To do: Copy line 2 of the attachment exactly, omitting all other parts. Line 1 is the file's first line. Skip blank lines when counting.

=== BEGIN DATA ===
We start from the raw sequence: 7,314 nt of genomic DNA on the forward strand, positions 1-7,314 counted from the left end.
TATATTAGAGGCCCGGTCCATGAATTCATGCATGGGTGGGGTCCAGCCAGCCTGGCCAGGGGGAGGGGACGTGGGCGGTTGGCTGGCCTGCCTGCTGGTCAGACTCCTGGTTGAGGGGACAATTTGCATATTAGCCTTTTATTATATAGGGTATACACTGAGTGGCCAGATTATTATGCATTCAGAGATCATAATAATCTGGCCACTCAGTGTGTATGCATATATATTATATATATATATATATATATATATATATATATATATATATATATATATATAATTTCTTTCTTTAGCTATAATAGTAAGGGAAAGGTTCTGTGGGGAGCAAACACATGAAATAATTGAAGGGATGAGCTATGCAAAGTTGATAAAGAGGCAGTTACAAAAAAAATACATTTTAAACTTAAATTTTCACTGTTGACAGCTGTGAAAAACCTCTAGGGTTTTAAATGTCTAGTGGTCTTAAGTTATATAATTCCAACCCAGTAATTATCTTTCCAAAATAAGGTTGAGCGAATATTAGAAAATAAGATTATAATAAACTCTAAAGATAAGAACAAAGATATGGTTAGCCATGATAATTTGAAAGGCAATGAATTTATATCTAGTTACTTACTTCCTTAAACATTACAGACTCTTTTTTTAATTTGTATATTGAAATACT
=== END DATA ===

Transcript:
TATATTAGAGGCCCGGTCCATGAATTCATGCATGGGTGGGGTCCAGCCAGCCTGGCCAGGGGGAGGGGACGTGGGCGGTTGGCTGGCCTGCCTGCTGGTCAGACTCCTGGTTGAGGGGACAATTTGCATATTAGCCTTTTATTATATAGGGTATACACTGAGTGGCCAGATTATTATGCATTCAGAGATCATAATAATCTGGCCACTCAGTGTGTATGCATATATATTATATATATATATATATATATATATATATATATATATATATATATATATATAATTTCTTTCTTTAGCTATAATAGTAAGGGAAAGGTTCTGTGGGGAGCAAACACATGAAATAATTGAAGGGATGAGCTATGCAAAGTTGATAAAGAGGCAGTTACAAAAAAAATACATTTTAAACTTAAATTTTCACTGTTGACAGCTGTGAAAAACCTCTAGGGTTTTAAATGTCTAGTGGTCTTAAGTTATATAATTCCAACCCAGTAATTATCTTTCCAAAATAAGGTTGAGCGAATATTAGAAAATAAGATTATAATAAACTCTAAAGATAAGAACAAAGATATGGTTAGCCATGATAATTTGAAAGGCAATGAATTTATATCTAGTTACTTACTTCCTTAAACATTACAGACTCTTTTTTTAATTTGTATATTGAAATACT